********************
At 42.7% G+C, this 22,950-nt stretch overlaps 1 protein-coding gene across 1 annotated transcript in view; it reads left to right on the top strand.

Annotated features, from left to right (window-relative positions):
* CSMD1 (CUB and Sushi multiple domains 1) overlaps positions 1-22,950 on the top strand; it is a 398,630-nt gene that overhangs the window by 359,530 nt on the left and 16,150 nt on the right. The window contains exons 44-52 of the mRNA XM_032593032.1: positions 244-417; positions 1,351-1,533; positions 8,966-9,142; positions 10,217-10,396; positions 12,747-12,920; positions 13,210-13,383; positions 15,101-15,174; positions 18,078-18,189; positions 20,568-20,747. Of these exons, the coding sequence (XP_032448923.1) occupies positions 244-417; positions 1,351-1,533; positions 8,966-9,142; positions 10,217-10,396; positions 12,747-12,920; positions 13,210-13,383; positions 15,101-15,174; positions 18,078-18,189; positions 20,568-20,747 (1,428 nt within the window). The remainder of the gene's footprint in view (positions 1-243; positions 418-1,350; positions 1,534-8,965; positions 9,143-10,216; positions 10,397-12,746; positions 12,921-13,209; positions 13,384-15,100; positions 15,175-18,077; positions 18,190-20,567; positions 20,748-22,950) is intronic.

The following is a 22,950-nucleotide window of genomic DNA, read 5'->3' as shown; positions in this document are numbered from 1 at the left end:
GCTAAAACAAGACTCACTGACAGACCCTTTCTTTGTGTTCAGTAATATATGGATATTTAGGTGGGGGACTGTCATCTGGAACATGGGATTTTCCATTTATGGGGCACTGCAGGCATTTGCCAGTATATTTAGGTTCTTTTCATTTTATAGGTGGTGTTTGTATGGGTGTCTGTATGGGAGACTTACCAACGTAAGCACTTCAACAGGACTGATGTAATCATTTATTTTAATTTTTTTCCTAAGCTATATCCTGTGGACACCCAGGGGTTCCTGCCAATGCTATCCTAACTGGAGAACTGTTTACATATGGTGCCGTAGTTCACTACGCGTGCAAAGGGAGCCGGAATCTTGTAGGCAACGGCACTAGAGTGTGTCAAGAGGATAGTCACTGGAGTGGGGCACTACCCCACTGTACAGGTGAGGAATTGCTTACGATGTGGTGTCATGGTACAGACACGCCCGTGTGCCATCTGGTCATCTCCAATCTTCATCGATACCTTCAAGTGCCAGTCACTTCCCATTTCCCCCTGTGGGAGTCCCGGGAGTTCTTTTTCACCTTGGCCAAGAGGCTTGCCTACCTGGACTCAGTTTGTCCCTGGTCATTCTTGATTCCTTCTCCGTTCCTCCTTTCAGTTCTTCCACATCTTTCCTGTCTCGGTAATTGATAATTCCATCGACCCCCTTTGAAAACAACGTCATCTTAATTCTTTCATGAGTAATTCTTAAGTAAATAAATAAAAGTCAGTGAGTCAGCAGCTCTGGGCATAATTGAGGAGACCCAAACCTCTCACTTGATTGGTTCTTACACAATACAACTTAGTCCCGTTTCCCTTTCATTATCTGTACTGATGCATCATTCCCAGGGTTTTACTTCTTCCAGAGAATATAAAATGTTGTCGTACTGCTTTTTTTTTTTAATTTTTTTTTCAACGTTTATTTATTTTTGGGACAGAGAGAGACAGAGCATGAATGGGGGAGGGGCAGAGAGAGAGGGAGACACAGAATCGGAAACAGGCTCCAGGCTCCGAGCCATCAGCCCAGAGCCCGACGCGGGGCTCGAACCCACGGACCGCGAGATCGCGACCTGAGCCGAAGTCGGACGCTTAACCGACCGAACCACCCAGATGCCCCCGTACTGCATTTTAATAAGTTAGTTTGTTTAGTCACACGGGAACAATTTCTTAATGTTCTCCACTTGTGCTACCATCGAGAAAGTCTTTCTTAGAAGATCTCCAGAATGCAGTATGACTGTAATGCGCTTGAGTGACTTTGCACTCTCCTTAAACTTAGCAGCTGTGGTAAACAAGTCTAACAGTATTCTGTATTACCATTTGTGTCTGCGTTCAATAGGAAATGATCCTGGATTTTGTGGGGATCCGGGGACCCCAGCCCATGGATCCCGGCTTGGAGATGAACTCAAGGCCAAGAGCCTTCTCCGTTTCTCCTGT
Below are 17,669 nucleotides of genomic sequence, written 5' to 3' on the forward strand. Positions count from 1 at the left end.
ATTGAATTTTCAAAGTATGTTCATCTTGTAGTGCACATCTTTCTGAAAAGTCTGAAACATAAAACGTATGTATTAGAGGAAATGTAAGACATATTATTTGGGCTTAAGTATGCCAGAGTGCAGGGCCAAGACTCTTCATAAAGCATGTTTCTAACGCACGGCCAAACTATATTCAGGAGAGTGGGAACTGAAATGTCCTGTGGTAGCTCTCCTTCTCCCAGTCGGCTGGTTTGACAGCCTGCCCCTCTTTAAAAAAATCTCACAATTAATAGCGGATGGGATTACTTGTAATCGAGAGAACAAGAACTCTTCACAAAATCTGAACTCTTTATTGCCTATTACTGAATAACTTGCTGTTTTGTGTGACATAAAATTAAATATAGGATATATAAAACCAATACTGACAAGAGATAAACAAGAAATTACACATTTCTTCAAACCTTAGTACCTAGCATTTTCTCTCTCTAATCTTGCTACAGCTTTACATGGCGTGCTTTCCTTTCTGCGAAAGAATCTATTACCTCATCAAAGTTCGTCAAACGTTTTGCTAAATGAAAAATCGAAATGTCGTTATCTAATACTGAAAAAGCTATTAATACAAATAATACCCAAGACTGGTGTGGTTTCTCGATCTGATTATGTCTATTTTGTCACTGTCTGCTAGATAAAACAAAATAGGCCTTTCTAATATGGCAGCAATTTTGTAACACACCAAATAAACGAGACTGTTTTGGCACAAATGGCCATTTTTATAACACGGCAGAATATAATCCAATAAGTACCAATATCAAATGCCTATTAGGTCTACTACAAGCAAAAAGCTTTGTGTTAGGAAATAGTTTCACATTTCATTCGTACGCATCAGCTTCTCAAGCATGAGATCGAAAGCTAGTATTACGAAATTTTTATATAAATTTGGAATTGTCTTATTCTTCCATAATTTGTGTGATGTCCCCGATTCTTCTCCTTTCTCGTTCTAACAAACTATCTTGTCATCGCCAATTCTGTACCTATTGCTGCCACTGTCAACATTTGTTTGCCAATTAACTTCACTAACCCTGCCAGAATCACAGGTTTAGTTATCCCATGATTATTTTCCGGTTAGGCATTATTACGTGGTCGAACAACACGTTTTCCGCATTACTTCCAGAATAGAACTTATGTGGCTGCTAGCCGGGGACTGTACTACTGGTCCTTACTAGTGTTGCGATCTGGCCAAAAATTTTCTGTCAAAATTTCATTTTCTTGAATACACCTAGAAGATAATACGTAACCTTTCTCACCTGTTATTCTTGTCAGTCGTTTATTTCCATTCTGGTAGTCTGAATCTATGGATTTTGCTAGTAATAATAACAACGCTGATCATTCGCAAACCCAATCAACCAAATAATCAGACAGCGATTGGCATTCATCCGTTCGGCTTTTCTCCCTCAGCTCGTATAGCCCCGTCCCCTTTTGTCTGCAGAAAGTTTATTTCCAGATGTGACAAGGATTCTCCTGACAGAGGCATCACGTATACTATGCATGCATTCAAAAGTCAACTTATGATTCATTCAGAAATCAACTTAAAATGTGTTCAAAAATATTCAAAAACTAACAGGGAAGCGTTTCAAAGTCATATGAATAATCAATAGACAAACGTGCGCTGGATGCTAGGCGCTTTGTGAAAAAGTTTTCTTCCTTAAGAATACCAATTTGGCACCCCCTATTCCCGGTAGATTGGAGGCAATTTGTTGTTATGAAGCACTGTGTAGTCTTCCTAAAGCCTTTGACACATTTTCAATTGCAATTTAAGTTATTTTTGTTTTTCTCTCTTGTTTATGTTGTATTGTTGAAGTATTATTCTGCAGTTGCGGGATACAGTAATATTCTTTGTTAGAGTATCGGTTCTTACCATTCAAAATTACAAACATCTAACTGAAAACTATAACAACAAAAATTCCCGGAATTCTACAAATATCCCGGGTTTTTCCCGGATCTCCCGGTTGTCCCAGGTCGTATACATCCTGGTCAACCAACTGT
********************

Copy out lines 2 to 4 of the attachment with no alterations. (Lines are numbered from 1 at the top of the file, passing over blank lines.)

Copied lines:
Annotated features, from left to right (window-relative positions):
* CSMD1 (CUB and Sushi multiple domains 1) overlaps positions 1-22,950 on the top strand; it is a 398,630-nt gene that overhangs the window by 359,530 nt on the left and 16,150 nt on the right. The window contains exons 44-52 of the mRNA XM_032593032.1: positions 244-417; positions 1,351-1,533; positions 8,966-9,142; positions 10,217-10,396; positions 12,747-12,920; positions 13,210-13,383; positions 15,101-15,174; positions 18,078-18,189; positions 20,568-20,747. Of these exons, the coding sequence (XP_032448923.1) occupies positions 244-417; positions 1,351-1,533; positions 8,966-9,142; positions 10,217-10,396; positions 12,747-12,920; positions 13,210-13,383; positions 15,101-15,174; positions 18,078-18,189; positions 20,568-20,747 (1,428 nt within the window). The remainder of the gene's footprint in view (positions 1-243; positions 418-1,350; positions 1,534-8,965; positions 9,143-10,216; positions 10,397-12,746; positions 12,921-13,209; positions 13,384-15,100; positions 15,175-18,077; positions 18,190-20,567; positions 20,748-22,950) is intronic.

The following is a 22,950-nucleotide window of genomic DNA, read 5'->3' as shown; positions in this document are numbered from 1 at the left end: